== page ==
A grating sound of the degraded hinges squeaking could have woken the dead. I felt my heart pounding despite my best efforts to be brave. Slowly but surely I lifted my flashlight to the doorframe and with a sense of relief I saw exactly what I thought I would. There was old rotting floor covered in dust and in the corner was a dirty web with a solitary spider sitting in the middle. I chuckled at my fear and moved to turn around to leave when I heard a loud creak. I almost dropped my flashlight in shock. Memories of running back to the road flooded my mind and every instinct I had told me to do just that. However I was not a child and would not resort to fear and irrationality.
I turned back and began inching my way inside praying that the rotting floorboards would withstand my weight. I placed my foot on the ground and heard it groan but it held true. I let out a sigh of relief and began shining my light around the room. It was bigger then it looked from the outside but almost completly empty. There wasn’t so much as a rat roaming the floors. “Then what the hell made that creaking noise?” I asked myself. In answer the sound rounded again from above me. Slowly I raised my flashlight until it fell upon a pair of dead and blank eyes staring back at me. My blood went cold and again my instincts told me to run but my legs would not move. Instead I moved my arm up illuminating a haggard face of an old man. My light continued up to his arms which were splayed wide by two pieces of wood. His torso bore cuts which looked like ruins engraved in his skin. The legends of the hanged farmer rang in my mind but I knew that this wasn’t that. That old man would be nothing but bones and dust by now and yet this body was fresh maybe a few weeks gone.
I knew I had to call the police, this man’s family deserved at least a little bit of peace. I lowered my light to grab my phone but as I did I caught another foot hanging at the other end of the room. I shakily rose my arm to reveal the hanged corpse of a young woman. Her body was fresher, maybe only a matter of days. I continued to shake knowing and dreading what I had to do next. I forced my arm up and as it rose my jaw dropped. Strung from the bar of the windmill were dozens of corpses in different stages of decay. All the corpses had some sort of unknown symbol carved into their stomachs. Slowly the bodies swayed almost in unison and dark realization hit me. Inverted crosses, they were made into inverted crosses. I shone my light a little higher and on the ceiling above me, drawn in blood, was a pentagram. I could feel my roadside burger threatening to come up as the stench of death hit me. How I had not noticed the stench when I came in was beyond me, maybe I hadn’t wanted to smell it.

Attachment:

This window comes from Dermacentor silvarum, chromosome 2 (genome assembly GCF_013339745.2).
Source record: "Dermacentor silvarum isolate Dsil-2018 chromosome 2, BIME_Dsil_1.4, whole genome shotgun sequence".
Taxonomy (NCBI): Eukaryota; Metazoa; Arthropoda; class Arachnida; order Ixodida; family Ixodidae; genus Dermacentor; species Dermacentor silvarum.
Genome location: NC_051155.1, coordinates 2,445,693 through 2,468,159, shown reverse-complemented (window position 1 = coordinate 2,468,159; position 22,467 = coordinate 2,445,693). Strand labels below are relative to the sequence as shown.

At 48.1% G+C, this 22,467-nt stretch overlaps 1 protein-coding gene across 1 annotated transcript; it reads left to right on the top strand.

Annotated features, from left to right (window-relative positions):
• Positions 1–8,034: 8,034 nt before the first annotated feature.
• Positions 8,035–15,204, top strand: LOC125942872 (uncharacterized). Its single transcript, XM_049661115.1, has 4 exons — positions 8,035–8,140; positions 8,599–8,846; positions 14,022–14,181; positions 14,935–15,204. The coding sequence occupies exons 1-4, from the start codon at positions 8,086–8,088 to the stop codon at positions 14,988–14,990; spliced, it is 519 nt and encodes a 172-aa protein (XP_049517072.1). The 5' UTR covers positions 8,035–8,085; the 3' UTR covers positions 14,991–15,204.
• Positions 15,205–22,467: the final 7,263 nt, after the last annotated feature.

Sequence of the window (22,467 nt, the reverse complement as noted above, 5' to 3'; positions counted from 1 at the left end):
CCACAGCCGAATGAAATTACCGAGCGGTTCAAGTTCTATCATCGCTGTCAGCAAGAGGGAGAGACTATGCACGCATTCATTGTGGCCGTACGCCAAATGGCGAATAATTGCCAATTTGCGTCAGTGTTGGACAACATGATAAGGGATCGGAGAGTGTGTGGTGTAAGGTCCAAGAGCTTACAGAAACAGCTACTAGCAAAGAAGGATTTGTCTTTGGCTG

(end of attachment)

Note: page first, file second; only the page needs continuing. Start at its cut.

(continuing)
It was in this moment that I discovered what terror was. Not some made up child like fear, not some adulthood anxiety but true unadulterated terror. Every bone in my body turned to lead, my blood froze to ice and my heart beat like pounding drum. At once I was that 10 year old boy all over again and I ran out of the room as fast as I could. As I made it to the field outside when I heard a sound that stopped me in my tracks. The windmill’s blades began to move. The creak was almost deafening in the silence of the night. That was part of what made it so shocking, there was no wind whatsoever. I found my heading turning on it’s own accord towards that rusty, grating noise. The blades slowly turned a full 360 degrees and then stopped as if they had never moved.
All rational thought had left my body and all I wanted to do was get out of there. I jumped in my car and pelted down the dirt road as fast as my car would take me. Even after several minutes I still found myself panicked. I kept checking my rear view mirror half expecting the windmill to come rising over the hill like a giant movie lizard. Finally when I turned down the road to my father’s home I felt some relief. That was until I pulled in the driveway and saw my younger sister standing on the porch crying. It turns out my father passed away not 15 minutes ago. Had I came straight there I would have been there when it happened. Instead my sister faced my father’s dying breath alone as he whispered about the winds blowing for him. I missed saying goodbye to my father and that guilt will haunt me for the rest of my days.
I told the police about what I had found at the windmill and they did a full investigation. The bodies were connected to several drifters and missing persons in the area. They found bone fragments scattered around and they believe that this had been going on for decades. They are investigating into the murderer but I doubt they will ever find them. If their lair is discovered they will simply move on to a new one. For there are so many other abandoned buildings out there, so many dense forests, so many dark caves. How many landmarks do people see everyday on their commute, always being noticed but never questioned. What dark secrets might they hold?